Are you ready for some (deflated) football?
You should be if you’re a kid or fan in Portland, where the city’s two high schools are considering combining their teams due to shrinking participation.
Football in The Forest City is in tough shape. The Portland Youth Football League, which covers grades 2-8, went from 190 players in 2015 to 97 last year; only 14 eighth-graders donned uniforms last season.
Across the state, participation in high school football declined about 17 percent from 2008-2017. As a result, the Maine Principals’ Association is proposing to shrink squads from 11 players to eight starting next season. Schools had to respond by Jan. 25 to indicate whether they’d implement the reduction.
It’s funny that a region that cheers the exploits of Bill Belichick, Tom Brady and the rest of the New England Patriots is having trouble fielding enough players to fill local school teams. It’s especially surprising that two of the more storied programs in the state, Portland and Deering high schools, are having trouble finding enough kids to play. Every other kid I see is wearing a Brady or Gronkowski T-shirt, but they don’t want to play?
On Super Bowl weekend, as we gather around our high-def, streaming windows on the world, the future of local football is as fuzzy the old square over-the-air screens we used to watch. And that’s a shame.
Portland vs. Deering is one of the oldest football rivalries in the country. Combining the football programs would bring an end to the 107-year-old Thanksgiving Day match-up. Yes, we’d continue to have the basketball, baseball, softball and other cross-town sporting rivalries, but there’s something extra special about a football game. It’s a dirty gladiatorial sport, especially on a cold, soggy November day – heroic and pathetic, depending on whose side you’re rooting for, all at the same time.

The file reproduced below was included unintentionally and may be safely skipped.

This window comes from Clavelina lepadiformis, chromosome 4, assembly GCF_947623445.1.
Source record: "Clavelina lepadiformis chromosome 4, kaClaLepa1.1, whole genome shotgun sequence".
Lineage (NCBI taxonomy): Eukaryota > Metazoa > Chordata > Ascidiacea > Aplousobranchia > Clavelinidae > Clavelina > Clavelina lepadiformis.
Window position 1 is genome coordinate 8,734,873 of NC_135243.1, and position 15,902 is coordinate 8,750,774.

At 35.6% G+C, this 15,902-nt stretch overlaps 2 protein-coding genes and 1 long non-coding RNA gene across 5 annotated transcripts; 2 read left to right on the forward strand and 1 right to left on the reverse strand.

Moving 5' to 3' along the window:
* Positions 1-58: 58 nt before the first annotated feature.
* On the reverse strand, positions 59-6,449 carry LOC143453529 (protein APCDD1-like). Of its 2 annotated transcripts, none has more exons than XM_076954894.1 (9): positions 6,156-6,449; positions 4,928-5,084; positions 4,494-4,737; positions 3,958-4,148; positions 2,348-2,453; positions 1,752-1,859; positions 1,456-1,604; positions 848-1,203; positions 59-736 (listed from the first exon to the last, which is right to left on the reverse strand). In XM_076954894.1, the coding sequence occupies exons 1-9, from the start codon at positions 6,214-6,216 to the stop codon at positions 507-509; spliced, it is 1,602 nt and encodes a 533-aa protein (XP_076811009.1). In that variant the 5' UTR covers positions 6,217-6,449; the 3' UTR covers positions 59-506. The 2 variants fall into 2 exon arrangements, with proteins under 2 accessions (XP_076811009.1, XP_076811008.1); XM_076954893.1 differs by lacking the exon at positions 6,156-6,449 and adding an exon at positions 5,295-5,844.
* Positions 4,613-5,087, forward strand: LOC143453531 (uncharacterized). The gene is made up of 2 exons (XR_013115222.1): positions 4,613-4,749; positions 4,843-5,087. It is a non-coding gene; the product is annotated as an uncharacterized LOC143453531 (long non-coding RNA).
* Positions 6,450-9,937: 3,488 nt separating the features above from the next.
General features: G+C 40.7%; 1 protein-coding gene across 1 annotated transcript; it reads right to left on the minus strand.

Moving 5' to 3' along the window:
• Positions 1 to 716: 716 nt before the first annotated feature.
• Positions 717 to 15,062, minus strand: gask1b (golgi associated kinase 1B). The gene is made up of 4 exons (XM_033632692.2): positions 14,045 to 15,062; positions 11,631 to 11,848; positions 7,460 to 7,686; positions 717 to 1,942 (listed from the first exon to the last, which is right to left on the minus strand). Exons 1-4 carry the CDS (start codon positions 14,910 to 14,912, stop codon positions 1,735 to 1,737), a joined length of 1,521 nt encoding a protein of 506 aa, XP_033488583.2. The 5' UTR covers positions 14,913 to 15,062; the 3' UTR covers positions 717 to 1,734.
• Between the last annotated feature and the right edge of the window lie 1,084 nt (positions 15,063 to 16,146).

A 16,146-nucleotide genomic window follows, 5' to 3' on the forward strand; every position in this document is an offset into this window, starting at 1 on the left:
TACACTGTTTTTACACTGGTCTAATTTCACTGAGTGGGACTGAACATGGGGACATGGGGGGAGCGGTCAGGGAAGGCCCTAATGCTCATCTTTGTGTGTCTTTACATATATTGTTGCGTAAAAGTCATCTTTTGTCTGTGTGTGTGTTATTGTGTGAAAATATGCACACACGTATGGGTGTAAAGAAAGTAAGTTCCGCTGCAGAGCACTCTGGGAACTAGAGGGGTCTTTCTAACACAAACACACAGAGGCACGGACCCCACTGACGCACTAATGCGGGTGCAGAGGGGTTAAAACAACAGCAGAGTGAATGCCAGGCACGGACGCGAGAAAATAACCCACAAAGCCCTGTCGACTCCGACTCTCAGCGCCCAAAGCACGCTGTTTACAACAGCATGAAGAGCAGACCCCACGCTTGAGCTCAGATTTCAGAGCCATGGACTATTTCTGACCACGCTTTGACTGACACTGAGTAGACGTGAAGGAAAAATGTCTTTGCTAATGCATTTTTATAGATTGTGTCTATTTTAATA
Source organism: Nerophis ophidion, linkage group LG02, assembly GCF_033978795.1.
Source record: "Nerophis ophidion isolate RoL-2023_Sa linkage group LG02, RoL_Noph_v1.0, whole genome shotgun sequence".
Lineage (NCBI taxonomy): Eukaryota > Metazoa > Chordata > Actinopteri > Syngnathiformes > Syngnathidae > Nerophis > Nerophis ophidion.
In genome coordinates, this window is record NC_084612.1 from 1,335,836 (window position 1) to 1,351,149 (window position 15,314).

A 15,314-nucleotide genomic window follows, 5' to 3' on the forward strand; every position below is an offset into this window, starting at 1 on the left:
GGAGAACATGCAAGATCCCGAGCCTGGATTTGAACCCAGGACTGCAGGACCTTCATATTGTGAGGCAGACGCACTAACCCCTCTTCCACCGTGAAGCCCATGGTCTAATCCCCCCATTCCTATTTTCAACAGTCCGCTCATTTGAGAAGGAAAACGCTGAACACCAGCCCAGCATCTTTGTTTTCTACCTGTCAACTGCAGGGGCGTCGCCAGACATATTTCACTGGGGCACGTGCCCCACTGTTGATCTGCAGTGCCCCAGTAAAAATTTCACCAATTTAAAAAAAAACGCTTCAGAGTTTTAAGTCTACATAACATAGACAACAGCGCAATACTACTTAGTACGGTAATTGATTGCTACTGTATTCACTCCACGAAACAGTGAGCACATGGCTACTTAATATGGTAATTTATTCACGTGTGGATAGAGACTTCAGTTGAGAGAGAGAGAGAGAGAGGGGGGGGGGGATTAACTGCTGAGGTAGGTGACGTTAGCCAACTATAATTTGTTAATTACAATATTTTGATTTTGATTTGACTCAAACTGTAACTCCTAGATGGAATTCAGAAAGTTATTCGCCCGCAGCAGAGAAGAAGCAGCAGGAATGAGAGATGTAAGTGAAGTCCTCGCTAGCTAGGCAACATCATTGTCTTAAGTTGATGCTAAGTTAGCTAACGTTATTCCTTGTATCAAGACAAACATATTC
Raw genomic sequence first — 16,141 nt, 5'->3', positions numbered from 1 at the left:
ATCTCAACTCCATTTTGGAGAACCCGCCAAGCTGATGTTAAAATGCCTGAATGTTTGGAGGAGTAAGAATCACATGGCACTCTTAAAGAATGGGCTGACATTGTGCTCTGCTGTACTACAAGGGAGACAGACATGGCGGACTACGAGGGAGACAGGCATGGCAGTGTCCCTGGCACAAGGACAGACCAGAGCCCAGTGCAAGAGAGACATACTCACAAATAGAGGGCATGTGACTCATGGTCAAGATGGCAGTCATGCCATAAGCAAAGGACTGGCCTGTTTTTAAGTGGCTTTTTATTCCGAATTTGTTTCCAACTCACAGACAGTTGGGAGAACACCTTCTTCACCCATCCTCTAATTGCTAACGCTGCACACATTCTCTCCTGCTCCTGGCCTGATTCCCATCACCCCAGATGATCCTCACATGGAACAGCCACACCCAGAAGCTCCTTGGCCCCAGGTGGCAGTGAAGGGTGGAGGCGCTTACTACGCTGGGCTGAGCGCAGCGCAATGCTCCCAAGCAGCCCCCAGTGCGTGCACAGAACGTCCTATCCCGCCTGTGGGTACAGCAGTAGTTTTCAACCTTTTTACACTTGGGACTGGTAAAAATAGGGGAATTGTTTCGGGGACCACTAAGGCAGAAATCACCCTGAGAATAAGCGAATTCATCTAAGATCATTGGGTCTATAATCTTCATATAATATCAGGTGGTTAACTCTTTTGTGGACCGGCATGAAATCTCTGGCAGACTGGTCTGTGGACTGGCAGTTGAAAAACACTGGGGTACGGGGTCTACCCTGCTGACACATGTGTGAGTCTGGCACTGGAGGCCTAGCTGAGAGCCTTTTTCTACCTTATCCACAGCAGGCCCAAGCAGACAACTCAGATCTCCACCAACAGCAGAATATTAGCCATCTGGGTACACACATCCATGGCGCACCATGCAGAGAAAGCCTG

I wanted to play football back in my school days, but my mother didn’t let me. But there were 100 other kids whose mothers would allow it. They wanted to be the next Joe Montana, Tony Dorsett, Bo Jackson or Doug Flutie.
There was never any worry the Pee Wee or high school football team would shut down. Now there are a lot more children who either don’t want to play or whose parents won’t let them. They’re often worried about concussions and impaired cognition.
I think the media coverage of ex-NFLers’ struggles with brain disease has everyone in a tizzy, and falling participation numbers in Maine football is a direct result of this frenzied fear. The many benefits of playing football are being overshadowed by this unrealistic fear.
Reducing football programs to eight-man teams might work, but for how long? Will we eventually see six-man squads, and then four and then two with just a quarterback and receiver out there running plays? The game suffers when a full team isn’t on the field.
Cognitive worries are just an excuse. We have too many kids afraid to compete in a tough sport where they may get hurt. They’re influenced by over-protective “helicopter” parents. Young people are also too engrossed with their adult pacifiers (a.k.a. smartphones) to care about such things as football.
And this is how a long-held tradition such as the Portland-Deering rivalry ends. As FDR said, the only thing we have to fear, is fear itself. An overblown fear of brain injuries, in this case, is needlessly killing football.
John Balentine, a former managing editor for Sun Media Group, lives in Windham.